Winner was soon hired by George Allen of the Washington Redskins. Winner worked two years for the Redskins, helping them reach the NFL playoffs during each season and their first Super Bowl berth ever in 1972. On February 1, 1973 he rejoined Ewbank as an assistant with the Jets and was also designated his successor following the end of the 1973 NFL season. Winner struggled to achieve success with the Jets, finishing 7-7 in 1974, needing to win the season's final six games to reach the .500 mark. The following year saw the team win only two of the first nine games, a decline that resulted in his dismissal on November 19, three days after a 52-19 loss to the Colts.

Two months later, Winner was hired as an assistant with the Cincinnati Bengals, spending the next four years with the team before once again being fired following the 1979 NFL season. Renewing acquaintances with Don Shula in 1981, Winner was hired to serve as player personnel director for the Miami Dolphins. He spent two years in that role before shifting to pro personnel, performing many of the same duties as a general manager, especially negotiating player contracts. On June 1, 1992, he announced his retirement.

Dennis Cambal

Dennis Hayden Cambal (born January 27, 1949) is a retired professional American football player for the National Football League's New York Jets. He played the running back position and appeared in eight games during the 1973 NFL season. Cambal played college football at William & Mary.

Don Nottingham

Don Nottingham (born June 26, 1949) is a former American football running back who played for the Baltimore Colts and Miami Dolphins of the National Football League. He was affectionately referred to as 'The Human Bowling Ball' because of his short but robust frame.

Ed Biles

Edward G. Biles (born October 18, 1931) is a former American football coach whose most prominent position was as head coach of the National Football League's Houston Oilers from 1981 to 1983.A native of Reading, Ohio, Biles was an outstanding high school athlete, earning 12 letters and helping the 1946 Reading High School team capture the state baseball championship. He then attended Miami University and was on the school's football team until suffering a career-ending injury. In his remaining time as an undergraduate, Biles served as an assistant with the squad, then officially began his coaching tenure at the high school level.

Eric Dickerson

Eric Demetri Dickerson (born September 2, 1960) is a former American football running back who played in the National Football League (NFL) for eleven seasons. Dickerson played college football for the SMU Mustangs of Southern Methodist University and was recognized as an All-American. He was selected in the first round of the 1983 NFL Draft and played professionally for the Los Angeles Rams, Indianapolis Colts, Los Angeles Raiders, and Atlanta Falcons of the NFL. During his NFL career, he rushed for over 13,000 yards. He holds the NFL's single-season rushing record with 2,105 yards, set in 1984. Dickerson was inducted into the Pro Football Hall of Fame in 1999. He wore prescription goggles throughout his career due to myopia.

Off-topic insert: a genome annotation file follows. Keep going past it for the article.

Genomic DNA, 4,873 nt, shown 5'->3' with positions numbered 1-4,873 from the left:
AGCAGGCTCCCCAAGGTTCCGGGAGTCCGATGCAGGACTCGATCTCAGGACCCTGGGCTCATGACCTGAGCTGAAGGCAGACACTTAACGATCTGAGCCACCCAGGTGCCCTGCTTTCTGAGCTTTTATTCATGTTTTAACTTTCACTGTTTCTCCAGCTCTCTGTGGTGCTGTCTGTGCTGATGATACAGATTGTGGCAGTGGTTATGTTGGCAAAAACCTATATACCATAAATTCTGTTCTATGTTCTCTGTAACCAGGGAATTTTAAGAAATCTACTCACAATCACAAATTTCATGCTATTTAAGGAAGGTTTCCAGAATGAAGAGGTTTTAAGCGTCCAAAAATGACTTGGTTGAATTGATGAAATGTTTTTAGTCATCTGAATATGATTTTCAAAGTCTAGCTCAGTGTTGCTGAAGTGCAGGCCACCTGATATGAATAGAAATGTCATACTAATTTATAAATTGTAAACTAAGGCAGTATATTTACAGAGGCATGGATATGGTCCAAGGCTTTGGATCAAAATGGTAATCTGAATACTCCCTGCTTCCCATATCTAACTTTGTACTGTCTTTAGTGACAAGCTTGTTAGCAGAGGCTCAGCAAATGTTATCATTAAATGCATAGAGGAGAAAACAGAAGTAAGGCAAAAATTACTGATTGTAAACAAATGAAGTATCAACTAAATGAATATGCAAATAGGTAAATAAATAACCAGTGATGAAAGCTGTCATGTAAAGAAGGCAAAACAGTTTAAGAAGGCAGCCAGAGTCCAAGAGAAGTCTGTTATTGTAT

Harold Jackson (American football)

Harold Leon Jackson (born January 6, 1946) is a former American football wide receiver who played in the National Football League from 1968 through 1983. Jackson was drafted in the 12th round (323 overall) of the 1968 NFL Draft by the Los Angeles Rams. In 2014, Jackson was hired to serve as head coach at his alma mater Jackson State. He was fired five games into the 2015 season.

Kent Branstetter

Kent Branstetter is a former tackle in the National Football League.

Len Garrett

Len Garrett is a former tight end in the National Football League.

Leon Gray

Leon Gray (November 15, 1951 – November 11, 2001) was an American football tackle in the National Football League for the New England Patriots, Houston Oilers, and the New Orleans Saints. Gray played college football at Jackson State University.

Levi Johnson

Levi Johnson (born October 30, 1950 in Corpus Christi, Texas) was a cornerback who played five seasons for the Detroit Lions in the National Football League. He had 21 interceptions in less than five years as an NFL player, returning three for touchdowns.Johnson led the Lions with five interceptions during the 1973 NFL season and the 1974 NFL season, returning two for touchdowns in 1974, including one on Thanksgiving Day against the Denver Broncos.He added another touchdown during the 1975 NFL season against the Green Bay Packers. During the season-opener, he blocked two punts and fell on one in the end zone for the score. Teammate Larry Ball picked up Johnson's other blocked punt and returned it 34 yards for another touchdown.Johnson had a career-high six interceptions in 1976, and was second on the team that season, one behind James Hunter. He also scored the final touchdown of his career, picking off Jim Zorn of the expansion Seattle Seahawks and returning it 70 yards for the score.Johnson had two interceptions in the 1977 NFL season's third game, against the Philadelphia Eagles, but sustained a knee injury and never played again in the NFL.